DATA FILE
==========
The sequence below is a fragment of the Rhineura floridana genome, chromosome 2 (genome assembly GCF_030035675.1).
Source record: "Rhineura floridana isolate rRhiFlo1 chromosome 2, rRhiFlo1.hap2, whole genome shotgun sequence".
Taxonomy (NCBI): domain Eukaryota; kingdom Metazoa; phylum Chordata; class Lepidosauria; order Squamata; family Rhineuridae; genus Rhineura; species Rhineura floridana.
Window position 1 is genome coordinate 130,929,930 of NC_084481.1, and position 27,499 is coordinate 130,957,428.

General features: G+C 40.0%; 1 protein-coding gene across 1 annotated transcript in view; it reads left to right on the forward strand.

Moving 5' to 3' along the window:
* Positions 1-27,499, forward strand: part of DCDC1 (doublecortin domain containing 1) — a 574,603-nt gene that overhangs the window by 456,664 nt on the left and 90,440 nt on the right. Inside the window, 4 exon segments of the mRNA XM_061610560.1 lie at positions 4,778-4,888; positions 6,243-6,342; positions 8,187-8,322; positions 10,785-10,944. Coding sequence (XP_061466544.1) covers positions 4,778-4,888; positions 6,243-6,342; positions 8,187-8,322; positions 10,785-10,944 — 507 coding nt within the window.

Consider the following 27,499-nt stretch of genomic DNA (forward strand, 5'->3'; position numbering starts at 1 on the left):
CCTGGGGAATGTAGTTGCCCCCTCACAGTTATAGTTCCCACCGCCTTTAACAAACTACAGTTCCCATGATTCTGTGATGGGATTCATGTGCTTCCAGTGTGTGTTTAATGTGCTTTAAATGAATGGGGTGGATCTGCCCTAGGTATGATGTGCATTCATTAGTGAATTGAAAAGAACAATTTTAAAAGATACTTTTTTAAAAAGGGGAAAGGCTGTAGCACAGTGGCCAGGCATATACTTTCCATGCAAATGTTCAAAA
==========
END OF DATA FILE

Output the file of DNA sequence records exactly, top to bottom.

The sequence below is a fragment of the Rhineura floridana genome, chromosome 2 (genome assembly GCF_030035675.1).
Source record: "Rhineura floridana isolate rRhiFlo1 chromosome 2, rRhiFlo1.hap2, whole genome shotgun sequence".
Taxonomy (NCBI): domain Eukaryota; kingdom Metazoa; phylum Chordata; class Lepidosauria; order Squamata; family Rhineuridae; genus Rhineura; species Rhineura floridana.
Window position 1 is genome coordinate 130,929,930 of NC_084481.1, and position 27,499 is coordinate 130,957,428.

General features: G+C 40.0%; 1 protein-coding gene across 1 annotated transcript in view; it reads left to right on the forward strand.

Moving 5' to 3' along the window:
* Positions 1-27,499, forward strand: part of DCDC1 (doublecortin domain containing 1) — a 574,603-nt gene that overhangs the window by 456,664 nt on the left and 90,440 nt on the right. Inside the window, 4 exon segments of the mRNA XM_061610560.1 lie at positions 4,778-4,888; positions 6,243-6,342; positions 8,187-8,322; positions 10,785-10,944. Coding sequence (XP_061466544.1) covers positions 4,778-4,888; positions 6,243-6,342; positions 8,187-8,322; positions 10,785-10,944 — 507 coding nt within the window.

Consider the following 27,499-nt stretch of genomic DNA (forward strand, 5'->3'; position numbering starts at 1 on the left):
CCTGGGGAATGTAGTTGCCCCCTCACAGTTATAGTTCCCACCGCCTTTAACAAACTACAGTTCCCATGATTCTGTGATGGGATTCATGTGCTTCCAGTGTGTGTTTAATGTGCTTTAAATGAATGGGGTGGATCTGCCCTAGGTATGATGTGCATTCATTAGTGAATTGAAAAGAACAATTTTAAAAGATACTTTTTTAAAAAGGGGAAAGGCTGTAGCACAGTGGCCAGGCATATACTTTCCATGCAAATGTTCAAAA